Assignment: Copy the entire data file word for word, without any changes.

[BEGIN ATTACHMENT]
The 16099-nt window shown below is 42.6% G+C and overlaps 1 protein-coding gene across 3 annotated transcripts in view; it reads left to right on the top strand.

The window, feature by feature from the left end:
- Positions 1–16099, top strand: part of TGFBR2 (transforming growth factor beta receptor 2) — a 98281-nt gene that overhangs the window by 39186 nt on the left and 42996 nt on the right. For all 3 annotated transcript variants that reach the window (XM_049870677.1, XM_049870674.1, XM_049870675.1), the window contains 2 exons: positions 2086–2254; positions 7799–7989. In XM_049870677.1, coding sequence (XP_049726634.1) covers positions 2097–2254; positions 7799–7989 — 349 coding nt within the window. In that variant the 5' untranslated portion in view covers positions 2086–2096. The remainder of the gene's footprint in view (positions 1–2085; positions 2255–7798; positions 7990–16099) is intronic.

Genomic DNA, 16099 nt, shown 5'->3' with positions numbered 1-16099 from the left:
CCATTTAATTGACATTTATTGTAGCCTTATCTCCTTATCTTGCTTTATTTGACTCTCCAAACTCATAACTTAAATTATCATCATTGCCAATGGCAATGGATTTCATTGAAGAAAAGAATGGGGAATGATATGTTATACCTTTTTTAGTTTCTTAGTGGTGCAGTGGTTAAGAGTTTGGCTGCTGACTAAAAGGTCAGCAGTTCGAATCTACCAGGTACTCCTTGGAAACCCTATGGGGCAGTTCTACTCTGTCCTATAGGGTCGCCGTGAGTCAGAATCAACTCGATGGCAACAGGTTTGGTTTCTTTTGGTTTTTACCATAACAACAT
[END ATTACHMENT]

The 16099-nt window shown below is 42.6% G+C and overlaps 1 protein-coding gene across 3 annotated transcripts in view; it reads left to right on the top strand.

The window, feature by feature from the left end:
- Positions 1–16099, top strand: part of TGFBR2 (transforming growth factor beta receptor 2) — a 98281-nt gene that overhangs the window by 39186 nt on the left and 42996 nt on the right. For all 3 annotated transcript variants that reach the window (XM_049870677.1, XM_049870674.1, XM_049870675.1), the window contains 2 exons: positions 2086–2254; positions 7799–7989. In XM_049870677.1, coding sequence (XP_049726634.1) covers positions 2097–2254; positions 7799–7989 — 349 coding nt within the window. In that variant the 5' untranslated portion in view covers positions 2086–2096. The remainder of the gene's footprint in view (positions 1–2085; positions 2255–7798; positions 7990–16099) is intronic.

Genomic DNA, 16099 nt, shown 5'->3' with positions numbered 1-16099 from the left:
CCATTTAATTGACATTTATTGTAGCCTTATCTCCTTATCTTGCTTTATTTGACTCTCCAAACTCATAACTTAAATTATCATCATTGCCAATGGCAATGGATTTCATTGAAGAAAAGAATGGGGAATGATATGTTATACCTTTTTTAGTTTCTTAGTGGTGCAGTGGTTAAGAGTTTGGCTGCTGACTAAAAGGTCAGCAGTTCGAATCTACCAGGTACTCCTTGGAAACCCTATGGGGCAGTTCTACTCTGTCCTATAGGGTCGCCGTGAGTCAGAATCAACTCGATGGCAACAGGTTTGGTTTCTTTTGGTTTTTACCATAACAACAT